The balance sheet is the most beautiful thing in all of accounting. Simply put, a balance sheet is a calculation of your net worth. It is the express value of everything you own, minus everything you own. It makes no regard to how well you manage money, no regard for how big of an earner you are, and no regard for how you look to the outside world. It doesn’t calculate how loved you are or how smart you are. All it does is issue you a score, a beautiful, objective score, that states what you are worth.

When I think about the complex and muddy mess I sometimes make of finances (when I lose perspective), a balance sheet can clear up the picture. Rather than focus on credit-card debts, loan balances, or anemic bank accounts, the balance sheet adds everything up to a neat sum that cannot lie to you. It can’t tell you things are good because you drive a BMW if you owe $50,000 on it and could only sell it $35,000. Conversely, it can’t tell you that you should be suicidal about your debts and obligations if you own a rental property outright and could liquidate to pay off the debt that is a psychological burden to you.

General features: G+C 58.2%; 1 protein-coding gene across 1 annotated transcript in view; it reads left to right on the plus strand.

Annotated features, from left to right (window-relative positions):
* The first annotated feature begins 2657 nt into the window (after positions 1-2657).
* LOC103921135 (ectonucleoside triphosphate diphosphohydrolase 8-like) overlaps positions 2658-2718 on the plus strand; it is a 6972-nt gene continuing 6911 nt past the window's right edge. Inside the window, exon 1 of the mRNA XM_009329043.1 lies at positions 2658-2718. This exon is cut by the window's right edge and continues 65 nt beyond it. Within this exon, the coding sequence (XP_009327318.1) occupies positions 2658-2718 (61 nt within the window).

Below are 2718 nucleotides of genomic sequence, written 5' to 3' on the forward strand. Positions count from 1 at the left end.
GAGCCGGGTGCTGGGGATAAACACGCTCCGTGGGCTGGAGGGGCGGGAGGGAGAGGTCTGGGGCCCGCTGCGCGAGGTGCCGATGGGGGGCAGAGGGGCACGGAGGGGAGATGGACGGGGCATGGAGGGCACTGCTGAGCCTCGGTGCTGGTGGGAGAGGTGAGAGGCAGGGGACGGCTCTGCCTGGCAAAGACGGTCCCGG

In my case, despite my best effort to wreck myself financially, I actually have a positive net worth. On paper, I could liquidate everything I own, wipe out every debt I have and have a bank balance I could live off for a while. It’s a small positive net worth (so nothing to worked up about), but it creates a new foundation for my relationship with money. It puts me on the good side with money. It sets me up to view my finances positively, like something I want to nurture, feed, and grow. It informs the decisions I make as money flows through me from my ability to earn a decent living to make my balance sheet (and my financial position) safer, more secure, and bigger.